So You’re Still Thinking of Opening a Food Truck!?!
Grub Street has a great look at all the things that go into opening a food truck in New York City, including start-up costs, obtaining permits, and finding a location. It’s spot on about permits and the difficulty finding a spot to vend in, though I would caution that it’s a little too optimistic about profit margins:
“According to one business plan we’ve seen (but never came to fruition), a pizza truck seeking $300,000 in start-up capital expected to make money right away. High volume and excellent margins can be a reality for trucks. For this pizza concept the profit margin was estimated to be over 50 percent, as compared to a good restaurant, where the margins aren’t greater than 10 percent, if you’re lucky.”
Is that true?
Saying that “high volume and excellent margins can be a reality for trucks” is like saying that recording an album of music can net you millions of dollars. Sure it happens, but few carts have the benefit of high volume and excellent margins. It’s more than likely one or the other. And if the Dessert Truck story from Friday is any indication, even some of the high profile trucks that have opened in the past two years are struggling to make money. And I’m not sure we should be taking our cues from a business plan that never got funded. My guess is it didn’t take into account the number of vending days you lose to bad weather, how tickets can adversely effect bottom line, and that it’s virtually impossible to be profitable from day one. It takes time to find a spot that works, and build up your audience.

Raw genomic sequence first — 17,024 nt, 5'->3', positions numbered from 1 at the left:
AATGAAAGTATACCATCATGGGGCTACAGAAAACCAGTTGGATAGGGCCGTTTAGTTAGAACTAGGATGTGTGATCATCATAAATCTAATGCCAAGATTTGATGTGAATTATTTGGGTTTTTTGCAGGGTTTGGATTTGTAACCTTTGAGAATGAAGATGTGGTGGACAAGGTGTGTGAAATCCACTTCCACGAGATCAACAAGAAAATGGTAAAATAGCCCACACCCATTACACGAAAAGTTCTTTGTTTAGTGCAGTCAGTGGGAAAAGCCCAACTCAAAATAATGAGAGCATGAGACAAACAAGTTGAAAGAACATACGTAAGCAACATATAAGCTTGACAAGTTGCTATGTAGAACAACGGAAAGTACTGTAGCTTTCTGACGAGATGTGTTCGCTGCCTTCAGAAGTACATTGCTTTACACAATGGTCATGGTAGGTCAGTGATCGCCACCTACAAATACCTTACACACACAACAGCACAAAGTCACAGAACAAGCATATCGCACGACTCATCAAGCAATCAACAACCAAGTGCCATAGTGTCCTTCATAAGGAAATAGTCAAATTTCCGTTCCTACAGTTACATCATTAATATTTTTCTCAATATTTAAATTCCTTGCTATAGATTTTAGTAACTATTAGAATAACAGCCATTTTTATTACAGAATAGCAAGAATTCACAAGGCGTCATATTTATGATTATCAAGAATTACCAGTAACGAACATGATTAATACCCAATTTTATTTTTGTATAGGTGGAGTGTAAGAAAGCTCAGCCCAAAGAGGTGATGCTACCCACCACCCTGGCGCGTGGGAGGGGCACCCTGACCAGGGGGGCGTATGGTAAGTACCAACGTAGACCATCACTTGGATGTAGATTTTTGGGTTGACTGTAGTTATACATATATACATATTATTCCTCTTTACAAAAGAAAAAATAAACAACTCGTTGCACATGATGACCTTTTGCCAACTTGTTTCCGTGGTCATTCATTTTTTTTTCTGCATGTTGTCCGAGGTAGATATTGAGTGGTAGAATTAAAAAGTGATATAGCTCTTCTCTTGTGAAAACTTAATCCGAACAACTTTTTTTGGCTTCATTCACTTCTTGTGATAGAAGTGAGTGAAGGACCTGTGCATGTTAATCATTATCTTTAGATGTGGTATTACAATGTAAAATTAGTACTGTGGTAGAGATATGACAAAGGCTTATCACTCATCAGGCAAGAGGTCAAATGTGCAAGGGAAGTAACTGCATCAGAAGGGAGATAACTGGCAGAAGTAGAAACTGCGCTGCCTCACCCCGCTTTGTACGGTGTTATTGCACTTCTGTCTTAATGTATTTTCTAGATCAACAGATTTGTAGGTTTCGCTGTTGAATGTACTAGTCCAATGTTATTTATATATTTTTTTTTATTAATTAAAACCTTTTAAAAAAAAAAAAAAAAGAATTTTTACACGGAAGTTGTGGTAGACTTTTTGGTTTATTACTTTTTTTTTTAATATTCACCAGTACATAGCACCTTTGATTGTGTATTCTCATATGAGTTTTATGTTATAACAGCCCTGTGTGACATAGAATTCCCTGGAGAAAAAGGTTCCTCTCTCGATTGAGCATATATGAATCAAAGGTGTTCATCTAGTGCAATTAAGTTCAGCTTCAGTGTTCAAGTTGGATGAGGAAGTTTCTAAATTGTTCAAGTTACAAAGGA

The end of the guide makes a point to say that many big restauranteurs in the city “big restaurateurs in the city have passed on trucks because of the complications around permits and location.” So what does that tell you when guys who do nothing but make money open restaurants in New York City don’t think opening a cart is worth it?
“Don’t let that scare you,” Grub Street says. Really? I say be afraid. Be very afraid.
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